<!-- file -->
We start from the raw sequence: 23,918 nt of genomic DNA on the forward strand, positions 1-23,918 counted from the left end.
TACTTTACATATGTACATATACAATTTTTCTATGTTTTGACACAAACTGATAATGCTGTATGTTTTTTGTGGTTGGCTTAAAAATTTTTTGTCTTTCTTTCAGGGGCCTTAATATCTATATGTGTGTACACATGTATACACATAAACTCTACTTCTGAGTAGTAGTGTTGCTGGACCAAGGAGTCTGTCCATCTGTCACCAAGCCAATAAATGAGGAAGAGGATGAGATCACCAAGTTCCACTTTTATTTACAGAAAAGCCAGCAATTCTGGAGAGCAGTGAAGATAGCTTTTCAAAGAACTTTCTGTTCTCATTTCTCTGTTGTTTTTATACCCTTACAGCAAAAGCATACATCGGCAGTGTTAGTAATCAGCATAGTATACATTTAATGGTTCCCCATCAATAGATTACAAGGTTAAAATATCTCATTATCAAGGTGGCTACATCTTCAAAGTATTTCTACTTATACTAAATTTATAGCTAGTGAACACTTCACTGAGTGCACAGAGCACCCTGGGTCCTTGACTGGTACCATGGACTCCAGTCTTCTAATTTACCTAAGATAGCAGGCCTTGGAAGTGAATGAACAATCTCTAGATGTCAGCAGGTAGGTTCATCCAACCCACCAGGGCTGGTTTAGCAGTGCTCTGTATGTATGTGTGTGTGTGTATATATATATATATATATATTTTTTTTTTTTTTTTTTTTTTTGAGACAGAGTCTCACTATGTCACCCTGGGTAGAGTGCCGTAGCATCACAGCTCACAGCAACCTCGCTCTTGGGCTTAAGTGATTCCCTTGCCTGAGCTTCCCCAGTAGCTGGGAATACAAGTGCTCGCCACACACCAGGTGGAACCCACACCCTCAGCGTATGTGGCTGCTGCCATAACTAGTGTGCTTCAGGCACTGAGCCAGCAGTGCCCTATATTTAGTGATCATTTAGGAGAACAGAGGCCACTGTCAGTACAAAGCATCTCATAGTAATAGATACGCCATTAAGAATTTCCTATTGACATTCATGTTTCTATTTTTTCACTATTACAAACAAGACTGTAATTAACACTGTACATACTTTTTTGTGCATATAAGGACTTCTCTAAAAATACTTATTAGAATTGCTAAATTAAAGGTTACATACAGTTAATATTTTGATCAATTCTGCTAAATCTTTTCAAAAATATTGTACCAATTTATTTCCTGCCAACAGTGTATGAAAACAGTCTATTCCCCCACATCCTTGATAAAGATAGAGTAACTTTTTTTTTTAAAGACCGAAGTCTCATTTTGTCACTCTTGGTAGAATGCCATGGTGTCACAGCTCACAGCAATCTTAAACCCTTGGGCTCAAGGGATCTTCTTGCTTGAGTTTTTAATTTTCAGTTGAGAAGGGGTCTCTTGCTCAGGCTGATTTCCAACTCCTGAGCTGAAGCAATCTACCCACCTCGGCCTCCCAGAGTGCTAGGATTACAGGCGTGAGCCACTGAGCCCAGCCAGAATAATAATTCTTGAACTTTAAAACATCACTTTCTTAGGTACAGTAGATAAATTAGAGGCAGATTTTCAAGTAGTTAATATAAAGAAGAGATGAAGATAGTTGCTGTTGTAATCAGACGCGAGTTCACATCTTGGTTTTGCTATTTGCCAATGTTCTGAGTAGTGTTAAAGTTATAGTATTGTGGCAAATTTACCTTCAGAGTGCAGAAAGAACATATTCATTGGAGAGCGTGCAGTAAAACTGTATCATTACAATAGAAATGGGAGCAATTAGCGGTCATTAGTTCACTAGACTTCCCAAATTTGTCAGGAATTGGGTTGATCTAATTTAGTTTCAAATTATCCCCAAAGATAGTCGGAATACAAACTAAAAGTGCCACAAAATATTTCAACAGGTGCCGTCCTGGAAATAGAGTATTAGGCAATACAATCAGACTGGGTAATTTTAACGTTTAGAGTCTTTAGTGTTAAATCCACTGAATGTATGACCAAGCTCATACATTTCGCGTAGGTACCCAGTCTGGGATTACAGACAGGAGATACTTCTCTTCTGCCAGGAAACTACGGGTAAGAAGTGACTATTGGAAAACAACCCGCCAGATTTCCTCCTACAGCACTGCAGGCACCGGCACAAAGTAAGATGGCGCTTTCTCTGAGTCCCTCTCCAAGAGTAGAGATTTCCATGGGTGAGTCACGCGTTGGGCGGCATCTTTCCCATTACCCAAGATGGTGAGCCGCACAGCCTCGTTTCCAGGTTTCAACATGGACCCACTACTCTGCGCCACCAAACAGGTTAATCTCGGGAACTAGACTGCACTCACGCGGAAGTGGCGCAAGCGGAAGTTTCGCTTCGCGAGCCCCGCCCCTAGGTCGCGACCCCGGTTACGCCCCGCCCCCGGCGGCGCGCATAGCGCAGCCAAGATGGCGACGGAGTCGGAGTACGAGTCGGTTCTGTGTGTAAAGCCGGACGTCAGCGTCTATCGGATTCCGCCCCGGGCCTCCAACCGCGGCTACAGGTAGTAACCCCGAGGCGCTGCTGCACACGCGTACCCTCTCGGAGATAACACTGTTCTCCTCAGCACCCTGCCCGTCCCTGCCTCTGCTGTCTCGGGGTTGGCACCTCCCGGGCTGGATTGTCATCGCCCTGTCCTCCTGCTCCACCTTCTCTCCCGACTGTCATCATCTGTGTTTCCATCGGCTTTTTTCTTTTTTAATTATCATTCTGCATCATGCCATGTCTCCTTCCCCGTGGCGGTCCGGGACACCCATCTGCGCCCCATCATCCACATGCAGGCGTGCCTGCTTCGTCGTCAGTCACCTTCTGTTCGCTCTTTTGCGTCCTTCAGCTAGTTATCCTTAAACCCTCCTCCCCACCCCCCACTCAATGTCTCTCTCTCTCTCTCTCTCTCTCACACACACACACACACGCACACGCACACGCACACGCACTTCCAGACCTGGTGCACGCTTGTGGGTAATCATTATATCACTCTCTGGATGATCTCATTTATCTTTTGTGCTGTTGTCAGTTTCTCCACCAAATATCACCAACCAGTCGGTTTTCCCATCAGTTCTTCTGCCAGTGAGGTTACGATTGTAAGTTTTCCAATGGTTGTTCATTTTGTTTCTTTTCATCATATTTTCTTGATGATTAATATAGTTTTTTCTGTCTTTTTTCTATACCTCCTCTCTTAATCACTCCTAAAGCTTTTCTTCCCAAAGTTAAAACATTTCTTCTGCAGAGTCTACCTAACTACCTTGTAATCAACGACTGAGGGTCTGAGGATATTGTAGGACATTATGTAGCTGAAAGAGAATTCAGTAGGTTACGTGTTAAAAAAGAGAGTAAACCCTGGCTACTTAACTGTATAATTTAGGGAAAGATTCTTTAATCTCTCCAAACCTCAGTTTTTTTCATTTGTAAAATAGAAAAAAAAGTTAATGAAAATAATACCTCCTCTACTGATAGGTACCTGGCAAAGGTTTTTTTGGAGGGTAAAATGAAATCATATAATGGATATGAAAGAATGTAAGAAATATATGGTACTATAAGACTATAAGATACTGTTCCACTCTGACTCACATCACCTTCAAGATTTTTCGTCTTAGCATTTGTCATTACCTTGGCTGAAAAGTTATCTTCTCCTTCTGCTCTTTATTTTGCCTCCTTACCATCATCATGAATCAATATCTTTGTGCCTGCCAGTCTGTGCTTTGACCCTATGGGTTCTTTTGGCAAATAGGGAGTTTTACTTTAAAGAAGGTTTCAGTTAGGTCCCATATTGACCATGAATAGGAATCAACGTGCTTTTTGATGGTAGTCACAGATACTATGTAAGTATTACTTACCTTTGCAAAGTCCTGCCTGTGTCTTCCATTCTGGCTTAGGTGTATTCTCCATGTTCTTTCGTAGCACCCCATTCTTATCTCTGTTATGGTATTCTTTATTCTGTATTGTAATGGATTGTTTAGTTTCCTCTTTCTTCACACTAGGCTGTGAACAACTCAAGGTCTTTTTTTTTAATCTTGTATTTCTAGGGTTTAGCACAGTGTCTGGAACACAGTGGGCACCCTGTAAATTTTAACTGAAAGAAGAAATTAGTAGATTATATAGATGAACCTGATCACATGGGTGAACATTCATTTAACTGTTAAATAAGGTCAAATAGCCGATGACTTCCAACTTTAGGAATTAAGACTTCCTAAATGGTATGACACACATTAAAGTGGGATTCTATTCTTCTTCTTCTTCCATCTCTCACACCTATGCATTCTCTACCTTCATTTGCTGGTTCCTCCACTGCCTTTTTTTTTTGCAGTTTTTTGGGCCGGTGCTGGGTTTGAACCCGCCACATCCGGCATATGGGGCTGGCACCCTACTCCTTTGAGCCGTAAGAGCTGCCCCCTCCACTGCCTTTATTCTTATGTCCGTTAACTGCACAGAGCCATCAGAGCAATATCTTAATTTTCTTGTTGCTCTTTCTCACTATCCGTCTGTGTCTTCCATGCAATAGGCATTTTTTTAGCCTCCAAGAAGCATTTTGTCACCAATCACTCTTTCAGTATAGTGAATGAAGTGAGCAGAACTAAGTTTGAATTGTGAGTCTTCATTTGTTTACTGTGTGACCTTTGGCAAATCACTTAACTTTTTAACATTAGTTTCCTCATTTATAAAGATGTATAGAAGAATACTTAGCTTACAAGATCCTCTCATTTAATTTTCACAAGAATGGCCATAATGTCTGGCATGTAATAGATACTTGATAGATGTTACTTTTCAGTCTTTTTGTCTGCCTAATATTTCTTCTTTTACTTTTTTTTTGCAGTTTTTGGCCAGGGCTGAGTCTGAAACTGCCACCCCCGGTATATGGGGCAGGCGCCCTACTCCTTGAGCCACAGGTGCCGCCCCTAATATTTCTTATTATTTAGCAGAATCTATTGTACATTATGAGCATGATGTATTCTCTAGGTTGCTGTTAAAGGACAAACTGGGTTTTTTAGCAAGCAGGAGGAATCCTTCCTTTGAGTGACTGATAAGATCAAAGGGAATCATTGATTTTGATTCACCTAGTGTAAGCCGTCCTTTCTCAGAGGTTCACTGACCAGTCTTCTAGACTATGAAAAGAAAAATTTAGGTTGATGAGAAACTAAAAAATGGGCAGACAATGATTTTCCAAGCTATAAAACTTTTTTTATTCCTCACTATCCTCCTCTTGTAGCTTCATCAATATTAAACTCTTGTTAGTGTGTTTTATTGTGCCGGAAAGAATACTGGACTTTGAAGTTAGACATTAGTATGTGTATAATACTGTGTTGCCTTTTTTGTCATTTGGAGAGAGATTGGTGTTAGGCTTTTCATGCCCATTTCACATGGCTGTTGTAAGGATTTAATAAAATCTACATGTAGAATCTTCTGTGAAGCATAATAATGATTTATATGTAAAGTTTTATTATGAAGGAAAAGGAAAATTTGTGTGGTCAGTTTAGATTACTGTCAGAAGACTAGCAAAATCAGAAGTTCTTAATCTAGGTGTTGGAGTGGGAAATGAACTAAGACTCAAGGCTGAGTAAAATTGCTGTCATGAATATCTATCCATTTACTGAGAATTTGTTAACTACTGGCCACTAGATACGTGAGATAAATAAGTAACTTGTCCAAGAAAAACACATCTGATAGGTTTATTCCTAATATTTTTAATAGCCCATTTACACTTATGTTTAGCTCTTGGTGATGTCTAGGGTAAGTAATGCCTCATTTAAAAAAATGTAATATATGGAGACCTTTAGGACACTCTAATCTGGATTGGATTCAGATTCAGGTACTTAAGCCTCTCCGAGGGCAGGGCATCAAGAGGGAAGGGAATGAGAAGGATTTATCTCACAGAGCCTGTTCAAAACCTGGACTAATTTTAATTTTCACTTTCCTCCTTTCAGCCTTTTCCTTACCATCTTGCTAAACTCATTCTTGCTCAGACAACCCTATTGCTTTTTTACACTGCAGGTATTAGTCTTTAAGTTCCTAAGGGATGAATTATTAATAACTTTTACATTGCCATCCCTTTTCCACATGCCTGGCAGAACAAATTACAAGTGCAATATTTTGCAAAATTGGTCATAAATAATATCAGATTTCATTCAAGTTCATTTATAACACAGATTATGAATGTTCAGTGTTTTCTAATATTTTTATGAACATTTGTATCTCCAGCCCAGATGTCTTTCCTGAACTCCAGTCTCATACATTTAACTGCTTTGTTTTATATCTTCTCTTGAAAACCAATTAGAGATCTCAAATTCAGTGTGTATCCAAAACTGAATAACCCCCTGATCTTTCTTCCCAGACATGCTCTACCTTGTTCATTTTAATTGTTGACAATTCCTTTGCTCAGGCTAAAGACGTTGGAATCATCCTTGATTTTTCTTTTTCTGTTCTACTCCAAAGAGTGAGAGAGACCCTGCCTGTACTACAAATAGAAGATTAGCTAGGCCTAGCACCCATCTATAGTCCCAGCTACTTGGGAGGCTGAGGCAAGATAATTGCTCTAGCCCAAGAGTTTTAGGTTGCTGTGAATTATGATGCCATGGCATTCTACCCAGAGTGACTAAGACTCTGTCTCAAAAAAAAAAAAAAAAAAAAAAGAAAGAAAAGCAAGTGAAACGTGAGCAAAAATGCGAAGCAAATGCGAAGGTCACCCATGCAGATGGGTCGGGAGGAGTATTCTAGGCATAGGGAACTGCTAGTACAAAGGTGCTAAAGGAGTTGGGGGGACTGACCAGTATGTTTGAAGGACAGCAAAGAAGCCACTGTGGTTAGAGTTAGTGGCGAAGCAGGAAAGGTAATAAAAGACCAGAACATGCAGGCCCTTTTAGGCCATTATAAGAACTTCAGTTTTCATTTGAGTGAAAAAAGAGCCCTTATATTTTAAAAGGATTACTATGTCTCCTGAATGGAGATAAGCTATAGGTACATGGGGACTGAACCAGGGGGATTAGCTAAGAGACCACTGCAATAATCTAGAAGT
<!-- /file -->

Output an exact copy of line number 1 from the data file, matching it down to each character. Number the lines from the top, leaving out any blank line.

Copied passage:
We start from the raw sequence: 23,918 nt of genomic DNA on the forward strand, positions 1-23,918 counted from the left end.